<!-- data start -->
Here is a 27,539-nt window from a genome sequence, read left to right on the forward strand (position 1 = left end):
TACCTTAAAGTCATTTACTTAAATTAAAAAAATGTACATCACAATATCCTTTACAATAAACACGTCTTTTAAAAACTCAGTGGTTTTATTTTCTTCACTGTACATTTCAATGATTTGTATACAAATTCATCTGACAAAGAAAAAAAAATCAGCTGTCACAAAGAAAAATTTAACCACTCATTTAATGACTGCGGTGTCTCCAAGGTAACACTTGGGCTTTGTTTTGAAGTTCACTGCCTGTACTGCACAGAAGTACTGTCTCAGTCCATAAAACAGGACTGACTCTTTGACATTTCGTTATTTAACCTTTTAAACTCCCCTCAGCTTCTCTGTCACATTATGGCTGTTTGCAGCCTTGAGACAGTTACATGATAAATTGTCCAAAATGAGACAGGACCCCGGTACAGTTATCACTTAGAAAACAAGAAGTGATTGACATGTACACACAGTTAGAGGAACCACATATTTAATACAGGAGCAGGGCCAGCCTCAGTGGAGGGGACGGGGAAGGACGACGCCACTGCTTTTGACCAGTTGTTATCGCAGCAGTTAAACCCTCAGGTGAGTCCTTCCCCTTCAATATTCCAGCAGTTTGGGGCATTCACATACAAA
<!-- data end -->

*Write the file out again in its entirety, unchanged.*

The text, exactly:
Here is a 27,539-nt window from a genome sequence, read left to right on the forward strand (position 1 = left end):
TACCTTAAAGTCATTTACTTAAATTAAAAAAATGTACATCACAATATCCTTTACAATAAACACGTCTTTTAAAAACTCAGTGGTTTTATTTTCTTCACTGTACATTTCAATGATTTGTATACAAATTCATCTGACAAAGAAAAAAAAATCAGCTGTCACAAAGAAAAATTTAACCACTCATTTAATGACTGCGGTGTCTCCAAGGTAACACTTGGGCTTTGTTTTGAAGTTCACTGCCTGTACTGCACAGAAGTACTGTCTCAGTCCATAAAACAGGACTGACTCTTTGACATTTCGTTATTTAACCTTTTAAACTCCCCTCAGCTTCTCTGTCACATTATGGCTGTTTGCAGCCTTGAGACAGTTACATGATAAATTGTCCAAAATGAGACAGGACCCCGGTACAGTTATCACTTAGAAAACAAGAAGTGATTGACATGTACACACAGTTAGAGGAACCACATATTTAATACAGGAGCAGGGCCAGCCTCAGTGGAGGGGACGGGGAAGGACGACGCCACTGCTTTTGACCAGTTGTTATCGCAGCAGTTAAACCCTCAGGTGAGTCCTTCCCCTTCAATATTCCAGCAGTTTGGGGCATTCACATACAAA